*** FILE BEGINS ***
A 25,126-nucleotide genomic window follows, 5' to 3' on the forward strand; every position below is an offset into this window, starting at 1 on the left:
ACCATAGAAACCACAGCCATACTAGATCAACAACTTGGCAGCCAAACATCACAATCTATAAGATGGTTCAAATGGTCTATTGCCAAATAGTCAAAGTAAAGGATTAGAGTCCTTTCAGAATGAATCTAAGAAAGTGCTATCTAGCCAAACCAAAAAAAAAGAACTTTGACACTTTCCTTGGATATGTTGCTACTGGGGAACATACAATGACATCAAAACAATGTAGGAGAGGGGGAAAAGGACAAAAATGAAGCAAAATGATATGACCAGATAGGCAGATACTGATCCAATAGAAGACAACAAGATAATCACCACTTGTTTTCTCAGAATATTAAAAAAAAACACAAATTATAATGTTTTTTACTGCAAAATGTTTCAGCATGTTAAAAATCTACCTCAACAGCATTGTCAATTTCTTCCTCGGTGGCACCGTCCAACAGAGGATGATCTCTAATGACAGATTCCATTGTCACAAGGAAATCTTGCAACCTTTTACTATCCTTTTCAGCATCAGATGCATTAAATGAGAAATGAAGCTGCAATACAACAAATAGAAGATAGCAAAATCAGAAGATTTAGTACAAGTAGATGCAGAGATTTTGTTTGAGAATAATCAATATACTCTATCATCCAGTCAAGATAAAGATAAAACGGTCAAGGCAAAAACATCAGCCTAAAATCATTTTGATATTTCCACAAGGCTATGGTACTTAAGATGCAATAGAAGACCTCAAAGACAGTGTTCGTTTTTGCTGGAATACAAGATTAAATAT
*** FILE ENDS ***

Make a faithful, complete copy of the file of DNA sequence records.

A 25,126-nucleotide genomic window follows, 5' to 3' on the forward strand; every position below is an offset into this window, starting at 1 on the left:
ACCATAGAAACCACAGCCATACTAGATCAACAACTTGGCAGCCAAACATCACAATCTATAAGATGGTTCAAATGGTCTATTGCCAAATAGTCAAAGTAAAGGATTAGAGTCCTTTCAGAATGAATCTAAGAAAGTGCTATCTAGCCAAACCAAAAAAAAAGAACTTTGACACTTTCCTTGGATATGTTGCTACTGGGGAACATACAATGACATCAAAACAATGTAGGAGAGGGGGAAAAGGACAAAAATGAAGCAAAATGATATGACCAGATAGGCAGATACTGATCCAATAGAAGACAACAAGATAATCACCACTTGTTTTCTCAGAATATTAAAAAAAAACACAAATTATAATGTTTTTTACTGCAAAATGTTTCAGCATGTTAAAAATCTACCTCAACAGCATTGTCAATTTCTTCCTCGGTGGCACCGTCCAACAGAGGATGATCTCTAATGACAGATTCCATTGTCACAAGGAAATCTTGCAACCTTTTACTATCCTTTTCAGCATCAGATGCATTAAATGAGAAATGAAGCTGCAATACAACAAATAGAAGATAGCAAAATCAGAAGATTTAGTACAAGTAGATGCAGAGATTTTGTTTGAGAATAATCAATATACTCTATCATCCAGTCAAGATAAAGATAAAACGGTCAAGGCAAAAACATCAGCCTAAAATCATTTTGATATTTCCACAAGGCTATGGTACTTAAGATGCAATAGAAGACCTCAAAGACAGTGTTCGTTTTTGCTGGAATACAAGATTAAATAT